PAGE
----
The autobiography Angela's Ashes by Frank McCourt tells the life of the McCourt family while living in poverty in Limmerick, Ireland during the 30's and 40's. Frank McCourt relates his difficult childhood to the reader up to the time he leaves for America at age nineteen. The book has many...

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In the play "Macbeth", there are...In the play "Macbeth", there are many interesting sections that concentrate on the suspense and the involvement of the supernatural. The use of the supernatural in the witches, Lady Macbeth, nature, the vision, the ghost and the apparitions are all key elements in making "Macbeth" as a tragedy play. With the sense of the supernatural and interference of the spirits, Macbeth and Lady Macbeth are led to dangerous tempting things. Macbeth's character becomes completely different from the brave soldier to the evil king and to his tragic death where he discovers humility again when it is too late. Lady Macbeth's character also changes from being a loving wife and masculine woman to madness woman. The use of supernatural also makes the play interesting to the audience. Examining certain scenes of the play, it is noticed that the supernatural is definitely a major factor on the play's style. The use of supernatural occurs at the beginning of the play, with three witches predicting the fate of Macbeth. "When the battles lost and won", it says Macbeth's fate is that he will win the battle, but will lose his time of victory for the battle of his soul. The prophecies that revealed by the witches bring a broad temptation to Macbeth that had been in his secret all along for being a king, "My thought, whose murder yet is but fantastical". This shows that Macbeth ambition is present before the prophecies. He would never have thought seriously about killing Duncan without the witches. His temptation makes him doing whatever he can to gain power of the throne as prophesied by witches because he thinks the only way to gain the power of the throne is by killing Duncan, which is an easier plan and the ways he makes to the throne show evilness that gradually increased in his actions by murder Duncan, Banquo and Macduff's family. The presence of the witches also gives a huge impact in making the play more interesting. These witches have very strange features; old people in a group of three with dirty and broken cloths, bearded, and no eyes. These features keep the audience hooked to the play and the suspense increases with every scary sound that produced by witches. The supernatural element also taking place in Lady Macbeth's soliloquy of calling upon evil spirits to give her power to plot the murder of Duncan without any remorse or conscience. "Come, you spirits"¦unsex me here and fill me"¦of direst cruelty"¦come to my woman's breasts for gall", her soliloquy shows that she relied on the supernatural by asking for the spirit to get rid of her natural feelings of compassion by making her cruel. The interference with the supernatural might cause her be possessed by ghost when she goes mad and sees blood on her hands. On the night Macbeth and Lady Macbeth plan to kill Duncan, the nature acting very strangely, "the moon is down"¦their candles are all out". It says that there is no moon and no stars in the sky. "The obscure bird clamored the livelong night", this shows that the owl keep crying out the whole night. This nature of darkness together with the crying owl evokes of evilness in the night when Duncan is killed. The strange behaviour in nature shows the existence of supernatural and it creates a perfect scene for the accursed murder. The darkness and the sound of the owl make the play becomes more real and interesting for the audience. As Macbeth awaits for the signal to make his way up to the stairs, he sees floating dagger and said "Thou marshal'st me the way that I was going; and such an instrument I was to use"¦there's no such thing. It is the bloody business which informs". Here, Macbeth begins to question whether his mind playing tricks on him or there is presence of evil that put the dagger which being covered with blood. This shows that there is interference of supernatural that leads Macbeth towards the Duncan's chamber to do the murder. The dagger symbolizes the point of no return for Macbeth. If he chooses the path in which the dagger leads, there will be no turning back. After Macbeth did the murder, he becomes a king. Although he has already achieve his goal to be a king, he begins to be greedier to not let the Banquo's prophecy of being father of kings come true because he thinks he has put a great effort to reach the throne. Therefore, because of his fears due to Banquo's prophecy, Macbeth proceeds to plot the murder of his friend, which caused him to fall into a deeper hole. Once the murderer notified Macbeth that the deed was done, he observed Banquo's ghost in the place reserved for him. "What man dare, I dare. Approach thou like rugged Russian bear"¦ take any shape but that, and my firm nerves shall never tremble." Macbeth feels frightened at the sight of the bloody ghost haunting him and proclaim that he could take any wild animals, but not Banquo's ghost. This shows the interference of spirit in Macbeth's mind and this caused Macbeth to act in a wild manner, making people suspicious of his actions. The word "I will, to the weird sisters: more shall the speak, for now I am bent to know by the worst means the worst." This tells us that the existence of the ghost also tempting Macbeth to return to the three witches, desiring more information regarding his fortune. As the witches are preparing a magic portion in a cauldron, Macbeth enters and roughly demands them to answer his questions. Therefore, the witches show him three apparitions. The first apparition is a head wearing a helmet. It says "Macbeth! Macbeth! Macbeth! Beware Macduff! Beware Thane of Fife." This apparition warns Macbeth to beware of Macduff before disappearing. This drives Macbeth to hate Macduff more and on learning that Macduff has escaped before he can have him murdered, Macbeth immediately decides to murder his whole family. This shows Macbeth as an evil king, he decides the murder because he can do it, it is the irrational act of tyrant. The second apparition is a child covered with blood who tells him that "for none of woman born shall harm Macbeth." This apparition assures Macbeth to will not be harmed by man who born by woman. This convinced Macbeth of the power he has by thinking how could Macduff, a man of woman born, hurt him. "Then live, Macduff: What need I fear of thee? But yet I'll make assurance double sure, and take a bond of fate." It says that although Macbeth has learned that Macduff will not hurt him, as Macbeth thinks that Macduff is a woman born, he still not completely feel assured that he will not be harm by anyone. The third apparition is a child crowned with a tree in his hand tells Macbeth that "Macbeth shall never vanquished be until Great Birnam Wood to high Dunsinane Hill shall come against him." It says that Macbeth will never be defeated until 'Great Birnam Wood' moves against the castle at Dunsinane. "That will never be, who can impress the forest"¦sweet bodements, good!" It shows that Macbeth feels completely certain that no man can kill him and he will not be defeated until a forest uproots itself and moves. All of these apparitions show the interference of the spirit who tells Macbeth about his fortune. These apparitions are good news for Macbeth. The witches encouraged him to believe he is invulnerable and indestructible. He has found protection in the strength of spirit's words. Having possession of all the confidence in the world, he fears no one. The prophecies at the beginning of the play led him to his success, and those apparitions at the end just led to his tragic death. It is a tragic death because without known that Macbeth will become a king, he would still be a brave soldier, honest and humble man. From all above, the use of the supernatural and spirits provide suspenseful play in Macbeth. The first prophecies have led Macbeth to murder Duncan and Banquo in order to gain the power of the throne. Lady Macbeth also relied on supernatural by her soliloquy to change her into a creature without human compassion, which at the end shows that she might be possessed by spirits. The hallucination of the dagger also shows the interference of spirit that leads Macbeth's way to Duncan's chamber. After his encounter with the ghost of Banquo, Macbeth proceeds to visit the witches one last time to insure his security. After this last visit, Macbeth becomes over confident which cause his tragic death. Without the witches, Lady Macbeth, strange nature, vision of dagger, ghost, and the apparitions, the play "Macbeth" would have been a dull and tiresome play.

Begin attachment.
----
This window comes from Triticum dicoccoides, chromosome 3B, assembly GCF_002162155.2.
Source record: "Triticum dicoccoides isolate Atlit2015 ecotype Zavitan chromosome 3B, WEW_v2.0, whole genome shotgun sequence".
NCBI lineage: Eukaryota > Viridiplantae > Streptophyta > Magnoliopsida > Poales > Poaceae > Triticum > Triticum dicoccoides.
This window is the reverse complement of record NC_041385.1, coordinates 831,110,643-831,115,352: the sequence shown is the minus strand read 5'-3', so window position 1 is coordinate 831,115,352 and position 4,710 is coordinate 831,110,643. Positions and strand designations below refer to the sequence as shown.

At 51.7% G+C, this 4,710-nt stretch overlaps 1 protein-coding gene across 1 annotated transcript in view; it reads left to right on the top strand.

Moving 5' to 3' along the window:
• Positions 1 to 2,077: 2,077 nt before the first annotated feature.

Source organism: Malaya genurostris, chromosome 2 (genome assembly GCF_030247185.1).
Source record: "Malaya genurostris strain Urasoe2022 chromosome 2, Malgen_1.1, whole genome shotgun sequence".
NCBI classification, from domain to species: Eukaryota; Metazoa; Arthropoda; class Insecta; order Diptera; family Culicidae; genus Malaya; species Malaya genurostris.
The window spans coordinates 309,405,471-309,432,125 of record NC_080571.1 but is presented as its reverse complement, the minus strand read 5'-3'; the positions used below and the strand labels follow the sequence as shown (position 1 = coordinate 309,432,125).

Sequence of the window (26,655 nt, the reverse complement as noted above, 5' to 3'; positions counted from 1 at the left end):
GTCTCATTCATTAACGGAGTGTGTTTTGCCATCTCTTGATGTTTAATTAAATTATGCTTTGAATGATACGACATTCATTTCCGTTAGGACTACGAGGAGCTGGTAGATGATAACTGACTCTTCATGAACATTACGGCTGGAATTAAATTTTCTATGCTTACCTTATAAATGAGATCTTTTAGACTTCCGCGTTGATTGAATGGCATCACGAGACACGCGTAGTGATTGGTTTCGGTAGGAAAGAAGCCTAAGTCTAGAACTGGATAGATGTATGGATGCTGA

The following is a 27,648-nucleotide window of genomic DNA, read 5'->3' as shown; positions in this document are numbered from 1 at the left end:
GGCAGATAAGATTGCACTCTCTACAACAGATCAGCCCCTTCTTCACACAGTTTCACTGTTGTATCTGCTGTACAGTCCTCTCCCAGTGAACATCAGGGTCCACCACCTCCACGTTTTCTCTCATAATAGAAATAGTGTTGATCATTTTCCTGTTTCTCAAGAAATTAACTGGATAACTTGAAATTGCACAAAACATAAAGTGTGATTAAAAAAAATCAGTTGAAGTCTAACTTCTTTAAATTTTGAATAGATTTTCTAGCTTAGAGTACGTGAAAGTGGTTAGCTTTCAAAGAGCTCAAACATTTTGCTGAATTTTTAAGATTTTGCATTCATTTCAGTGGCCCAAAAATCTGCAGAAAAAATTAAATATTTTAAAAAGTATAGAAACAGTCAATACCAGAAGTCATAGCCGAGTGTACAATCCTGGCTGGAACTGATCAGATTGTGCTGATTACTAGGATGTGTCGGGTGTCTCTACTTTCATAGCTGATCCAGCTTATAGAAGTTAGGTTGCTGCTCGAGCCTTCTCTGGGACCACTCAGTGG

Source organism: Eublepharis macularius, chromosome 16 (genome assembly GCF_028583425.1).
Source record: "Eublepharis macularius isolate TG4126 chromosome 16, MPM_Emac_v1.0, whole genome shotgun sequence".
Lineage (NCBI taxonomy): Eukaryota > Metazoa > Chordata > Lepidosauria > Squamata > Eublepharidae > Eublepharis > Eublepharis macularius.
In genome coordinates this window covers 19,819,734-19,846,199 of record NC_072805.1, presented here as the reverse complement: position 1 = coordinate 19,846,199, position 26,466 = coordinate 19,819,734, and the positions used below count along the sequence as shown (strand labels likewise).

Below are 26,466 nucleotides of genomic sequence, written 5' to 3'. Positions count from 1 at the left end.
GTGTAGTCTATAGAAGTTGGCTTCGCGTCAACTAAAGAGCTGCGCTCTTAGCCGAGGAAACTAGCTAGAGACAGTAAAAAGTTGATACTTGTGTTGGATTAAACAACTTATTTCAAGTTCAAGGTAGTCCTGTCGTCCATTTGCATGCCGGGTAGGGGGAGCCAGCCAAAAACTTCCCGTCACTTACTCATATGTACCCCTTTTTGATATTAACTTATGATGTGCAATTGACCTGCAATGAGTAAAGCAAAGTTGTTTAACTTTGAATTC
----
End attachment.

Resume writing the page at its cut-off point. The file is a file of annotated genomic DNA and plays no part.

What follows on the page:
In the play "Macbeth", there are many interesting sections that concentrate on the suspense and the involvement of the supernatural. The use of the supernatural in the witches, Lady Macbeth, nature, the vision, the ghost and the apparitions are all key elements in making "Macbeth" as a tragedy play. With...